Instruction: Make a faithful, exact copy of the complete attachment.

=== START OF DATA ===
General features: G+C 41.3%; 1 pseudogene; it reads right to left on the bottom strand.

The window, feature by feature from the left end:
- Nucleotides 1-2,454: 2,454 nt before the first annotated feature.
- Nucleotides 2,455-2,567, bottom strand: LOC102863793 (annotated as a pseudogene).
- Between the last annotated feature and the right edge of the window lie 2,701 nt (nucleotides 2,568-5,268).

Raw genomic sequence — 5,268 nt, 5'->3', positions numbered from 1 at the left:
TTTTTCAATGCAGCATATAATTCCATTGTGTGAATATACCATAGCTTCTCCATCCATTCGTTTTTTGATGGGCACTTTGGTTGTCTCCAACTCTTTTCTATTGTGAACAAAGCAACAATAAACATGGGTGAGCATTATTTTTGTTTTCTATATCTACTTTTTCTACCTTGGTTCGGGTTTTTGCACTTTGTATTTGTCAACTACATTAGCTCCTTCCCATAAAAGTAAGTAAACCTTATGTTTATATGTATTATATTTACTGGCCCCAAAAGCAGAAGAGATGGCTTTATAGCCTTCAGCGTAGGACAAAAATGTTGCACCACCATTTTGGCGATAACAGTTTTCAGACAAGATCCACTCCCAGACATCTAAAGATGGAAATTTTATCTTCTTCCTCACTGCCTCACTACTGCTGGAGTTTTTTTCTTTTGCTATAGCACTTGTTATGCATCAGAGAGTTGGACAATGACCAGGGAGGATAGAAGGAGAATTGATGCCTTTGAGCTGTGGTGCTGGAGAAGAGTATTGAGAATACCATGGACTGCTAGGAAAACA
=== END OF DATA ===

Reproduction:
General features: G+C 41.3%; 1 pseudogene; it reads right to left on the bottom strand.

The window, feature by feature from the left end:
- Nucleotides 1-2,454: 2,454 nt before the first annotated feature.
- Nucleotides 2,455-2,567, bottom strand: LOC102863793 (annotated as a pseudogene).
- Between the last annotated feature and the right edge of the window lie 2,701 nt (nucleotides 2,568-5,268).

Raw genomic sequence — 5,268 nt, 5'->3', positions numbered from 1 at the left:
TTTTTCAATGCAGCATATAATTCCATTGTGTGAATATACCATAGCTTCTCCATCCATTCGTTTTTTGATGGGCACTTTGGTTGTCTCCAACTCTTTTCTATTGTGAACAAAGCAACAATAAACATGGGTGAGCATTATTTTTGTTTTCTATATCTACTTTTTCTACCTTGGTTCGGGTTTTTGCACTTTGTATTTGTCAACTACATTAGCTCCTTCCCATAAAAGTAAGTAAACCTTATGTTTATATGTATTATATTTACTGGCCCCAAAAGCAGAAGAGATGGCTTTATAGCCTTCAGCGTAGGACAAAAATGTTGCACCACCATTTTGGCGATAACAGTTTTCAGACAAGATCCACTCCCAGACATCTAAAGATGGAAATTTTATCTTCTTCCTCACTGCCTCACTACTGCTGGAGTTTTTTTCTTTTGCTATAGCACTTGTTATGCATCAGAGAGTTGGACAATGACCAGGGAGGATAGAAGGAGAATTGATGCCTTTGAGCTGTGGTGCTGGAGAAGAGTATTGAGAATACCATGGACTGCTAGGAAAACA